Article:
After the numerous hacks related to Sony, people thought that it was clearly an isolated case of the company which simply was negligent about security and wasn’t going to change such behavior, while all the rest were supposed to be smarter. However, within the past weeks, the reports have been circulating, revealing that security issues were not just exclusive to Sony.
The examples are numerous. For instance, the National Health Services of the United Kingdom had their administration passwords obtained by the hacker group LulzSec just a few days ago, but failed to notify its users as well. Then, the Conservative Party of Canada found out their website to be hacked, with a donor list subsequently leaking. Finally, the American Senate was also hacked in a fortnight after the government of the United States declared that a hack was an “act of war”. The list is close to endless, including Bethesda, Minecraft, servers for EVE Online, and the Escapist League of Legends.
What comes to mind after learning all these facts is that it really is easy to hack all those services. That’s what one hacker group called LulzSec thinks, too, as it is responsible for many of those incidents. How easy it can be is illustrated by a recently disclosed hack described below.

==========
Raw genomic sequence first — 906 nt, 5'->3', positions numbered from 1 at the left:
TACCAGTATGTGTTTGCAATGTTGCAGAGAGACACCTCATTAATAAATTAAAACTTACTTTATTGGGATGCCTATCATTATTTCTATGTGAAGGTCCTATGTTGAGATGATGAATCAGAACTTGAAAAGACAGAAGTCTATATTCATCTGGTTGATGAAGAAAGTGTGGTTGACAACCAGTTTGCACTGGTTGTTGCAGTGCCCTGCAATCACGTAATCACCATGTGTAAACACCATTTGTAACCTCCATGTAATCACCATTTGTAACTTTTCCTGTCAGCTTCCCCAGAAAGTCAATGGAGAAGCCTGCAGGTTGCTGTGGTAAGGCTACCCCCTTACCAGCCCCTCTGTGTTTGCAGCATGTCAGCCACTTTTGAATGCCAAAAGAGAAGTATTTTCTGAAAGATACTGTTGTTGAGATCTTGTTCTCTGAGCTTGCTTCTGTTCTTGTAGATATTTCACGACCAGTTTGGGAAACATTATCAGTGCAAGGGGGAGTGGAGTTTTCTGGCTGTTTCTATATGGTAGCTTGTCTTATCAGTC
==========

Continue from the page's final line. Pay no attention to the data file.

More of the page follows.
Daily Mail has reported that Citigoup, one of the largest banking institutions worldwide, was hacked, with 200,000 accounts being compromised. The hack was accomplished by a simple act of changing numbers in a URL. Can you imagine that? You don’t even need to know any special DOS command or have any hacking utilities. All you need is a browser and an Internet connection, all you need to do is to change some numbers in the URL to get access to many people’s banking details. However, the worst part of all that is that the company’s investigators claimed it would have been hard to prepare for such vulnerability.
For industry observers it turned out to be hard to understand in what way changing a URL in a browser to steal 200,000 people’s personal data is considered so sophisticated that it can’t be stopped?
This seems to be a point where a security breach moves from a malicious attack to negligence on the company’s part. The question is why do 200,000 bank clients have to worry about finding themselves among people suddenly discovering that they owe thousands of dollars in countries they don’t even reside in?